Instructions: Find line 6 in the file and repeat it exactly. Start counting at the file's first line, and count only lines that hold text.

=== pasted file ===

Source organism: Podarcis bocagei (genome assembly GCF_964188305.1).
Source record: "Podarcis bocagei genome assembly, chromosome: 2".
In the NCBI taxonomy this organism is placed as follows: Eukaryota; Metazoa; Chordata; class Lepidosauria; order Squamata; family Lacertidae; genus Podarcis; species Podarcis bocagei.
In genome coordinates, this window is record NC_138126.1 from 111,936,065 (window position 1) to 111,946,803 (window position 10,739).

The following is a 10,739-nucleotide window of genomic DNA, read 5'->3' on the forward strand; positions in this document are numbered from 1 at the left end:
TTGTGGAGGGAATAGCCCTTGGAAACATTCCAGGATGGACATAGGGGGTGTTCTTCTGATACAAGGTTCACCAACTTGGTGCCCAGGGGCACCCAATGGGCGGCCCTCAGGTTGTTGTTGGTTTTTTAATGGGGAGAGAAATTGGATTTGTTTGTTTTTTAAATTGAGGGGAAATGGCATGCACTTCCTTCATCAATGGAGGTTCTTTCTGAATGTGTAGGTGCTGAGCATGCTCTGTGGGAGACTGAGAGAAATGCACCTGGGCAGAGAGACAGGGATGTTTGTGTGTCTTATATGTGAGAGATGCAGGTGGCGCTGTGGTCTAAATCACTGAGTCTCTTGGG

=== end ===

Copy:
TTGTGGAGGGAATAGCCCTTGGAAACATTCCAGGATGGACATAGGGGGTGTTCTTCTGATACAAGGTTCACCAACTTGGTGCCCAGGGGCACCCAATGGGCGGCCCTCAGGTTGTTGTTGGTTTTTTAATGGGGAGAGAAATTGGATTTGTTTGTTTTTTAAATTGAGGGGAAATGGCATGCACTTCCTTCATCAATGGAGGTTCTTTCTGAATGTGTAGGTGCTGAGCATGCTCTGTGGGAGACTGAGAGAAATGCACCTGGGCAGAGAGACAGGGATGTTTGTGTGTCTTATATGTGAGAGATGCAGGTGGCGCTGTGGTCTAAATCACTGAGTCTCTTGGG